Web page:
steering performance. Do not replace the valve unless the "hissing" noise
    becomes extreme. A replaced valve will also make a slight noise, andis not
    always a solution for the condition.

    2) Rattling or chucking noise in the rack and pinion:

    Interference with hoses from vehicle body
    Loose gear box bracket
    Loose tie rod end and/or ball joint
    Worn tie rod and/or ball joint

    3) Noise in the oil pump:

    Low fluid level -- Replenish
    Air in the fluid -- Bleed air
    Loose pump mounting bolts -- Retighten

    4) A slight "grinding noise" may be heard immediately after the engine is
    started in extremely cold weather conditions (below-20°C). This is due to
    power steering fluid characteristics in extreme cold conditionsand is not an
    indication of a malfunction.

    ----- Quoted text from manual ends here -----

    The noise I have is clearly not 1, 2, or 4 from the list above.

    Although # 3 above doesn't say what type of noise, that's the only one left;
    and, of those, the only one that seems likely or possible is "Loose pump
    mounting bolts". I assume that they would have seen that and fixed if if
    that was the problem.

    What I don't see anywhere is anything else in the Troubleshooting section
    for the power steering oil pump that describes the kind of noise I am
    hearing. It just seems strange that after all of the work I had done, this
    fairly loud noise suddently develops, and they say it's the power steering
    pump -- but nothing like that (other than the mounting bolts) is described
    in the Hyundai troubleshooting section in the shop manual.

    Maybe, I'll try getting under the vehicle and looking to see what I can see,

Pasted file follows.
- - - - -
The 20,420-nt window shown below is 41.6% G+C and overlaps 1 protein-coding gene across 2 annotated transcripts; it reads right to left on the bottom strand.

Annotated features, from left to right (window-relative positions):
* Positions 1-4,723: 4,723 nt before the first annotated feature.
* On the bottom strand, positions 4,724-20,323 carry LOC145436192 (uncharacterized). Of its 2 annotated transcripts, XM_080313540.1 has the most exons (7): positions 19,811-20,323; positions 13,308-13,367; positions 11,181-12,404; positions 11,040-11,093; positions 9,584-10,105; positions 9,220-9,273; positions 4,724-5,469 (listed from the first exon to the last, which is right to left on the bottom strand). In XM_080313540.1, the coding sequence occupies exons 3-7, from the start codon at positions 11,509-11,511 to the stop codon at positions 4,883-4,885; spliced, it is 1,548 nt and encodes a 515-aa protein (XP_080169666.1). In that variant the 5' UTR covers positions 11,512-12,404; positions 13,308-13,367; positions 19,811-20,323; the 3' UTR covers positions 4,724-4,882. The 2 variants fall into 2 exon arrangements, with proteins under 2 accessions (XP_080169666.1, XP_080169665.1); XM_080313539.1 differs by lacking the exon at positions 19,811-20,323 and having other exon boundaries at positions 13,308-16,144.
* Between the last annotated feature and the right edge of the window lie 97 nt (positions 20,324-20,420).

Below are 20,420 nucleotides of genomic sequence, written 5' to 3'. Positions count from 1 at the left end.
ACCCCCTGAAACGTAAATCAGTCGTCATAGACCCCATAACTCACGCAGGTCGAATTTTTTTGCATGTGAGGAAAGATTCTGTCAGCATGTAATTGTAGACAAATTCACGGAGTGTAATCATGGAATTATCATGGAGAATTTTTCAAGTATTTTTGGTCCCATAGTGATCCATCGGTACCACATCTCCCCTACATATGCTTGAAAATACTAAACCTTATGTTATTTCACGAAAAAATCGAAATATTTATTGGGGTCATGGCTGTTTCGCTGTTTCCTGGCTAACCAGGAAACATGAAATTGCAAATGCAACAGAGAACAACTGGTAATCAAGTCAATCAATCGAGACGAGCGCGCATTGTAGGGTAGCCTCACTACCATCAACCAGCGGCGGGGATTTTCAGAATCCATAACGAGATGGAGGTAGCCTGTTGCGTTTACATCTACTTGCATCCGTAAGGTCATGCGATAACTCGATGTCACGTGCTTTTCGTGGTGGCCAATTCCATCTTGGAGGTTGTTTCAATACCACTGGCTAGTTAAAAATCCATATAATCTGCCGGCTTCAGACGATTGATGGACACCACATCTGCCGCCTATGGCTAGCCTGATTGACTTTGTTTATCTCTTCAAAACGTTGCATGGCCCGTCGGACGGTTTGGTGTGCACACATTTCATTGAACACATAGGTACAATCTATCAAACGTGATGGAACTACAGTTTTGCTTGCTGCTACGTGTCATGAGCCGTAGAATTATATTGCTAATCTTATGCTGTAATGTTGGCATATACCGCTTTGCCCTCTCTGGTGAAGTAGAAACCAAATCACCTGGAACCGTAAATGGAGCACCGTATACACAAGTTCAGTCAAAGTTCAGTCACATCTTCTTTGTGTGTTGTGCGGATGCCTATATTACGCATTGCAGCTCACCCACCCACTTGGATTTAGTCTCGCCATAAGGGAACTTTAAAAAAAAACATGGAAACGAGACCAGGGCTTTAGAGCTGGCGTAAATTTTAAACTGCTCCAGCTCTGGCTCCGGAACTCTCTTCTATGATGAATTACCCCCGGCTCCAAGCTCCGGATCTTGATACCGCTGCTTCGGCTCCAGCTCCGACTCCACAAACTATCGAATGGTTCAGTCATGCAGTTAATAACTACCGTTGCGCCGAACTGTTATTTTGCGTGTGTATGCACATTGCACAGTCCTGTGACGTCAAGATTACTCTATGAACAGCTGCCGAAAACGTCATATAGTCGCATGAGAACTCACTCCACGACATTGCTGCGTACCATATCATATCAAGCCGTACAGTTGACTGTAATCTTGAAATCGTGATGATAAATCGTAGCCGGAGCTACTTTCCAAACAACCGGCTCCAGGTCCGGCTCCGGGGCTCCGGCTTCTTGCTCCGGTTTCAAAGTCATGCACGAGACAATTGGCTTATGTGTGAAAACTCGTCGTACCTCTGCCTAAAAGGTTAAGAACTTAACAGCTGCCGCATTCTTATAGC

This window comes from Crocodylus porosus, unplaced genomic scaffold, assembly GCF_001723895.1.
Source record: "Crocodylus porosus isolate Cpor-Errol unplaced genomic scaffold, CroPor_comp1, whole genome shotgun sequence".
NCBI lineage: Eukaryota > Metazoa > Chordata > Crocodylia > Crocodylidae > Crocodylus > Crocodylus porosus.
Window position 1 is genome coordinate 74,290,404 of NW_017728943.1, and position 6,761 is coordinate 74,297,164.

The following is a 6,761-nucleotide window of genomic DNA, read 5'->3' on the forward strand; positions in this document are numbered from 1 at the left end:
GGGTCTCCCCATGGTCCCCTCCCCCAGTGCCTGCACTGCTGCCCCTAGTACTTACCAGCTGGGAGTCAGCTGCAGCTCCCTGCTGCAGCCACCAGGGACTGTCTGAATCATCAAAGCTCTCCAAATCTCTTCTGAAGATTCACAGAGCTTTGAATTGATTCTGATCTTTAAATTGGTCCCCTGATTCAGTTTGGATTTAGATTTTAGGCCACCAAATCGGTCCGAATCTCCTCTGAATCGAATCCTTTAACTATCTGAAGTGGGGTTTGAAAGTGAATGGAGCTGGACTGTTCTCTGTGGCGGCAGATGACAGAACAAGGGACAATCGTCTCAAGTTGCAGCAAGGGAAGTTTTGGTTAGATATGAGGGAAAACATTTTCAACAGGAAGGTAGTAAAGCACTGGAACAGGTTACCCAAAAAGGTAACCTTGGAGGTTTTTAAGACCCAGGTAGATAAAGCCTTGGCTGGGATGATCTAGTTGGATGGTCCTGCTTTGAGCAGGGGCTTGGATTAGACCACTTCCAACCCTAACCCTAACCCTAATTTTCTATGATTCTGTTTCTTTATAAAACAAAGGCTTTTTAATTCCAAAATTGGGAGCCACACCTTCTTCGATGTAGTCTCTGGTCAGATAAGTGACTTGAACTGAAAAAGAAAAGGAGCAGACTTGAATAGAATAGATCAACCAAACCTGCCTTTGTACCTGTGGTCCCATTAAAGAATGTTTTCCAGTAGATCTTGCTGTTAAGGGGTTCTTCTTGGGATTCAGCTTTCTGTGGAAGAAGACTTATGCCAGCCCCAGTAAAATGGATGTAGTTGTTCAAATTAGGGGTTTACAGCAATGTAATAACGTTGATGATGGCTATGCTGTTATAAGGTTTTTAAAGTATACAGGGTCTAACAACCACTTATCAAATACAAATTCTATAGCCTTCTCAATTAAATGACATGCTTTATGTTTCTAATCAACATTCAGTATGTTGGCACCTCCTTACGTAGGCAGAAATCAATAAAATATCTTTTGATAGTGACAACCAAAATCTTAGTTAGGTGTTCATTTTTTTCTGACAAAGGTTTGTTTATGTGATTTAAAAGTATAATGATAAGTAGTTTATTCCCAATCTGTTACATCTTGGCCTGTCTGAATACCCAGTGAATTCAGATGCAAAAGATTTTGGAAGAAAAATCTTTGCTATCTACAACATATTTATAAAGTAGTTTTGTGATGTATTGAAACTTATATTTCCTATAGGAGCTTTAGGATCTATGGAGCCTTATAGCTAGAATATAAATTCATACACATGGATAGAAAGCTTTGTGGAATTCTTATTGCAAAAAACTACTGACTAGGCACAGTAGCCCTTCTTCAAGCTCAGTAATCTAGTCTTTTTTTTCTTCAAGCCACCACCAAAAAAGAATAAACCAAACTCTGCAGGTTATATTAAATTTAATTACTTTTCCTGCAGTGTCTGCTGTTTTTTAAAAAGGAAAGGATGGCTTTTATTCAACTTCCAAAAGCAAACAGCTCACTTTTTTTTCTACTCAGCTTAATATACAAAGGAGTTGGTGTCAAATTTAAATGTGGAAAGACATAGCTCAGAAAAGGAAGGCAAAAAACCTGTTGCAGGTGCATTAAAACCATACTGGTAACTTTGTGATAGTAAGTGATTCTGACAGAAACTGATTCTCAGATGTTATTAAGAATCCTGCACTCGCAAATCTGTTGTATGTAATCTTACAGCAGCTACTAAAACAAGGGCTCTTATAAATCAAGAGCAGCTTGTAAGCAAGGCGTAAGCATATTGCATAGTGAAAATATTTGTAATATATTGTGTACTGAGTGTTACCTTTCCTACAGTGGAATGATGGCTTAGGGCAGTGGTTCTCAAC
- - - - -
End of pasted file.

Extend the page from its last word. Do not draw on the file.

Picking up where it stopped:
or getting someone to put it up on a lift and see if there is any way to
    really tell what is making the noise and why.

    I don't know if I dly
    JayR, Feb 20, 2011
  15. JayR

    JayR Guest

    Here's just a little more followup. I looked underneath the vehicle and it
    is clearly too hard to get to for me to try to replace it on my own. It is
    also now leaking power steering fluid. I checked at another dealership and
    their price for replacing just the pump is about $540, which is a lot less
    than the $800-$900 price I was given for doing the pump and the pressure
    hose. They said it is about a 3 hour job to replace the pump. So, I'll
    probably just get it done.
    JayR, Feb 21, 2011
  16. JayR

    hyundaitech Guest

    This power steering pump is actually in close proximity to the unibody
    frame rail. If the shaft breaks internally, it may slide out and
    actually bang into the frame rail, causing a noise similar to what you
    describe. Just a guess, though.

    You've also managed to find the least useful section of the repair
    manual. While better than they were several years ago, the diagnostic
    information in the manual will often lead you down the wrong path. I
    cannot tell you how many computers I would have needlessly replaced
    had I always followed the diagnostic charts. With experience, I found
    it was much more accurate to develop my own diagnostic procedures
    based on the operating principles of the device in question.
    hyundaitech, Feb 22, 2011
  17. JayR

    JayR Guest

    Thanks again hyundaitech. The information you provide is always excellent.

    I called a third Hyundai dealership this morning and they said they have the
    parts in stock and that they could replace the power steering pump today for
    $410 (which includes the 6% state sales tax). So I took it there and they
    did the work. All I said was that it needed a power steering pump, and I
    explained the background and the noise that it was making etc. About 2 1/2
    hours later they said it was done. The noise is completely gone and
    everything is running fine. Although when I called I asked about a price to
    replace the pressure hose (which was $330 including the sales tax), I didn't
    say anything about replacing the hose when I brought it in. I'm sure that
    if they saw that it needed a pressure hose they would have said something
    when they were replacing the pump.
    JayR, Feb 22, 2011
  18. JayR

    Ed Pawlowski Guest

    A rebuilt pump would be half that plus labor, a fair price. If it is a new
    pump, it is a very good price. Glad your problem is solved.
    Ed Pawlowski, Feb 23, 2011